In Drupal, most everything is customizable and I can configure multiple forms for writing multiple kinds of posts; in Octopress there’s only one way to write anything. It was interesting to construct so many different ways to input and output information in Drupal, but ultimately it only distracts from doing work (i.e. expression). While Octopress is pretty limited in turns of customization (you can really on tweak the cosmetic styling), this helps to focus on writing versus tweaking. It changes one’s attitude.
My recent use of virtual machines has also turned my attitude towards writing and making things. Whereas before I obsessed over the systems I used on a daily basis, I’ve become much more devoted to results rather than processes.
My personal PC has long been a multi-boot Windows and Linux machine, but recently I was introduced to VMware and immediately fell in love. Whereas it was a pain to use Linux before – requiring a few minutes time to boot into Linux from Windows – I am now running my Ubuntu machine virtually in VMplayer. I can reach my Linux environment in seconds, and additionally access all my Windows applications at the same time. And it is trivial to format new OS installations, or to revert system changes (via snapshots or backed up
vmdk files). I find that I am no longer obsessing about the UI and features of my Linux desktop (or even my Windows desktop) as I had on my prior Linux laptop and desktops.
And so my attitude about the desktop PC has changed. On a virtual machine where everything is so easy to change, the only persistency is the content you write; time spent customizing the OS and UI environment becomes less important because you are apt to boot into a new virtual machine in the near future and lose everything you’ve customized anyway. (For my personal word processing and organizing, I’ve already embraced cloud computing in a huge way.) Together, Octopress and virtual Ubuntu leave me little to play with besides writing posts.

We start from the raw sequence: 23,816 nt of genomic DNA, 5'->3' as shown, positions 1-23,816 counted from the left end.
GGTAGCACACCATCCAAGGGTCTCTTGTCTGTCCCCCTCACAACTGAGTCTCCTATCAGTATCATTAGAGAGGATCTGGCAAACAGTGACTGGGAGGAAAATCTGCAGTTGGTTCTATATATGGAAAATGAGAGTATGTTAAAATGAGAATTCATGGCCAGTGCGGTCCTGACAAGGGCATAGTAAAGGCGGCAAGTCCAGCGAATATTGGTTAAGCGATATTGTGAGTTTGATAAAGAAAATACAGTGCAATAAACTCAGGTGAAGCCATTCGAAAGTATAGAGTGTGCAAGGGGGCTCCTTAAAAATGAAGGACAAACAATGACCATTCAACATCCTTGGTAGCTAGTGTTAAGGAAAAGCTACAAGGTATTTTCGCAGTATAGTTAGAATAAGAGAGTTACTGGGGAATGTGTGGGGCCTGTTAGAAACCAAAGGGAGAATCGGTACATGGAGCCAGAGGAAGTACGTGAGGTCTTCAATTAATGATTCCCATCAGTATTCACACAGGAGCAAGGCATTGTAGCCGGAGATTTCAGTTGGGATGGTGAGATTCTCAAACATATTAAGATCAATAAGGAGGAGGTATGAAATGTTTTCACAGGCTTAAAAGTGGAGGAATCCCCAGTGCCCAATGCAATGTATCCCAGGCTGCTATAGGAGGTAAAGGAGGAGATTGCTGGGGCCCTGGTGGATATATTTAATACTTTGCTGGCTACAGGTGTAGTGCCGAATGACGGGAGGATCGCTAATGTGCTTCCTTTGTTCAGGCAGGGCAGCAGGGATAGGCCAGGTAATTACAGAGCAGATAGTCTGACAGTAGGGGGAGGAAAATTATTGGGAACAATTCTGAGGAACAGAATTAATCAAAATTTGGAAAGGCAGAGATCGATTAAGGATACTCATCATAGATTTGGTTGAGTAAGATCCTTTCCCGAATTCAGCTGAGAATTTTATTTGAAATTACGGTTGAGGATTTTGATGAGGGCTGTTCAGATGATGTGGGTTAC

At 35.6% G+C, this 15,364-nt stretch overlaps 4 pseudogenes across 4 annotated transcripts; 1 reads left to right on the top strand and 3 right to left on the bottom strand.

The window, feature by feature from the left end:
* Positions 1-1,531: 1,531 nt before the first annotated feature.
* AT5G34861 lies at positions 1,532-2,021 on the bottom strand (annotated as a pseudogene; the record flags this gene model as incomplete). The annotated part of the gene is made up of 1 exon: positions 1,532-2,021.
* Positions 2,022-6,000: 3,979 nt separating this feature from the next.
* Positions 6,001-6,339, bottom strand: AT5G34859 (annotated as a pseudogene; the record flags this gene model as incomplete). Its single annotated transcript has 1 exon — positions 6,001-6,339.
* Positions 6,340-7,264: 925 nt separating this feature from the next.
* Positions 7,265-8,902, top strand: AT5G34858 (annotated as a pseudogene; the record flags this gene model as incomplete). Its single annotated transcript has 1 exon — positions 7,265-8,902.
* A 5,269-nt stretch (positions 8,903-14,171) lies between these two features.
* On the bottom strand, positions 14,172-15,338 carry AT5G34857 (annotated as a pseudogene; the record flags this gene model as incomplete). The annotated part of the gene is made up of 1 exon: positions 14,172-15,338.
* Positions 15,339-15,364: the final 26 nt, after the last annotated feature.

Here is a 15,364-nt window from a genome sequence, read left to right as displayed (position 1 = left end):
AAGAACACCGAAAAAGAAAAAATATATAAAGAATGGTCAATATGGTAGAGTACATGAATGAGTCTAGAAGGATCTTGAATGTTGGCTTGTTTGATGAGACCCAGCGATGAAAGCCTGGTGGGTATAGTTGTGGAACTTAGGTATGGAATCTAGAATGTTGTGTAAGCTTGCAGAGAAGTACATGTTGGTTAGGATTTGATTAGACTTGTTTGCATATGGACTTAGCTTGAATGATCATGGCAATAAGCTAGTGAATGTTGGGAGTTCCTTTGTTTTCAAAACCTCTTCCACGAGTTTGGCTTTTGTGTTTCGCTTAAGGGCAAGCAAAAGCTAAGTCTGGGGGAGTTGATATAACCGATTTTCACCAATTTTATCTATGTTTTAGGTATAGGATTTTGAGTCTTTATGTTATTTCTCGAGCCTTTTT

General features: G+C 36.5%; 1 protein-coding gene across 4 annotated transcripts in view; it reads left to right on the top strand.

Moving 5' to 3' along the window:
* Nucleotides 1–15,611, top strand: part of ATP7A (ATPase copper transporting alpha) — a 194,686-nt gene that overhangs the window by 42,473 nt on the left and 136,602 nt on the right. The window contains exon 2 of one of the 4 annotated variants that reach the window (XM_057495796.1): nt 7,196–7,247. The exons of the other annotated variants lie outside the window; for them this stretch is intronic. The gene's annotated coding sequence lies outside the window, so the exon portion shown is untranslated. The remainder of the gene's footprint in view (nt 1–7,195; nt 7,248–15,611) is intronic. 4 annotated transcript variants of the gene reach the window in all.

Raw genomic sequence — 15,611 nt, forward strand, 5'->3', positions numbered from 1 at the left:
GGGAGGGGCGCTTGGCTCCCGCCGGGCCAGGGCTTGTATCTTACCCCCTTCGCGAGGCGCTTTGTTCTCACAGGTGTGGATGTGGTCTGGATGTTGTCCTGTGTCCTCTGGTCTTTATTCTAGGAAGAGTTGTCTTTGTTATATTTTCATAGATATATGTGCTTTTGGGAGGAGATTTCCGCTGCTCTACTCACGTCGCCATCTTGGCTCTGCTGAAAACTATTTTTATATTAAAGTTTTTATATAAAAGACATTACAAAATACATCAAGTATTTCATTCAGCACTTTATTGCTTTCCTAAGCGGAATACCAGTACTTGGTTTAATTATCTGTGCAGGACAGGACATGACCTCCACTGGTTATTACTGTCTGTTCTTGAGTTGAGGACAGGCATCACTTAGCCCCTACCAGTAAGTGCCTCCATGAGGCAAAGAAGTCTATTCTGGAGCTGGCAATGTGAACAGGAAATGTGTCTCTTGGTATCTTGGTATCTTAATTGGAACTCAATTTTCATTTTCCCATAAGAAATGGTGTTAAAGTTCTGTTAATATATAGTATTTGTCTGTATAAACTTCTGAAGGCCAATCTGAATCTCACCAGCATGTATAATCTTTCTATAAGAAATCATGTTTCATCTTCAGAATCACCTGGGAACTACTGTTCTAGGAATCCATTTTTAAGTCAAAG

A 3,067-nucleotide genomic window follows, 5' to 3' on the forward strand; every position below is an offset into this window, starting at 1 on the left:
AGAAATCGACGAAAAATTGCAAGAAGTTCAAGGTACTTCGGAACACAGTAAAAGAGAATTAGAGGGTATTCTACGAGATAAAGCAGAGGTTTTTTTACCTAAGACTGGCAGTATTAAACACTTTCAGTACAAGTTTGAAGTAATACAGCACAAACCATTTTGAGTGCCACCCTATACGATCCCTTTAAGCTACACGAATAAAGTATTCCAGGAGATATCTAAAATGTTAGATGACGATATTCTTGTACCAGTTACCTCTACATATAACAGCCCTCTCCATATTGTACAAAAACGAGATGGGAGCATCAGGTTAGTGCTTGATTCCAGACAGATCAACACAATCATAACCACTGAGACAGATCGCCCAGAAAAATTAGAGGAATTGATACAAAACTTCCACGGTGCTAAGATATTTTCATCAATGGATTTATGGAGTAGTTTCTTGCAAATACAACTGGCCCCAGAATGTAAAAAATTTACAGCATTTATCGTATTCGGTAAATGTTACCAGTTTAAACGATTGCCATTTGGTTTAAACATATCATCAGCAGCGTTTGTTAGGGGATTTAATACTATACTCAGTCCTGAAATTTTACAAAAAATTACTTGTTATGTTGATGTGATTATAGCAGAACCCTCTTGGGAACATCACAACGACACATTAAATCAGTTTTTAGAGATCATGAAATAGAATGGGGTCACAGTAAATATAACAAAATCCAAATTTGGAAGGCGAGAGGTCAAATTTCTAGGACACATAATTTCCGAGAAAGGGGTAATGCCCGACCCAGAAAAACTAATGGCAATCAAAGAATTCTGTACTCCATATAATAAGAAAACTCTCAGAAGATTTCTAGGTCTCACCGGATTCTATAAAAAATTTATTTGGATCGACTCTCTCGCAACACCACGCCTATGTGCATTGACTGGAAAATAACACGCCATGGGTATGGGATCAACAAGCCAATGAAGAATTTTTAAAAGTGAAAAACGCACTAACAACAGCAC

Octopress works by baking code into static
HTML pages. These pages are then deployed on your favorite web server – mine being NearlyFreeSpeech.NET. While it would be possible to deploy my site locally on a VM, I am behind a dynamic IP address and could not map
pztrick.com to my virtual server.
My blog workflow is as simple as editing posts saved (or shared?) in a /posts/ folder, and occasionally calling
rake generate and
rake deploy from the command-line to copy the static files to my space on NearlyFreeSpeech.net. Posts can be edited in your favorite (Linux) word processor, but I typically have used the
vim editor in the shell.
The command-line may be a put-off to some, and indeed I would have sought something more ideal a few years ago, but I’ve come around to believing that web forms are not necessary. As I’ve extoled above, customizing web forms on Drupal really just detracts from productivity and expression sometimes.
A few useful symbolic links worth setting up in the Octopress install are as follows:
1 2 3
Additional pro tip: Run
rake preview in a spare Ctrl+Alt+Fx console to serve up your web pages locally.
Octopress is very good at what it does – blog posts – and does so in a minimalist manner.
It also ships with a pretty theme which I have styled somewhat to differentiate myself from other vanilla Octopressers. I had designed my own theme from scratch for my last site which turned out poorly, and so I wasn’t keen on starting from a blank page, though I remain glad to have done it at least once to really learn how inherited templating works on a CMS like Drupal.
There does not appear to be any plug-in for image galleries yet (via fancybox or so). I will have to look into this further and consider contributing to the project.
A final quote
The default typography is very nice so I have decided to share a quote from a cool dude:
I’m not smart. I try to observe. Millions saw the apple fall but Newton was the one who asked why.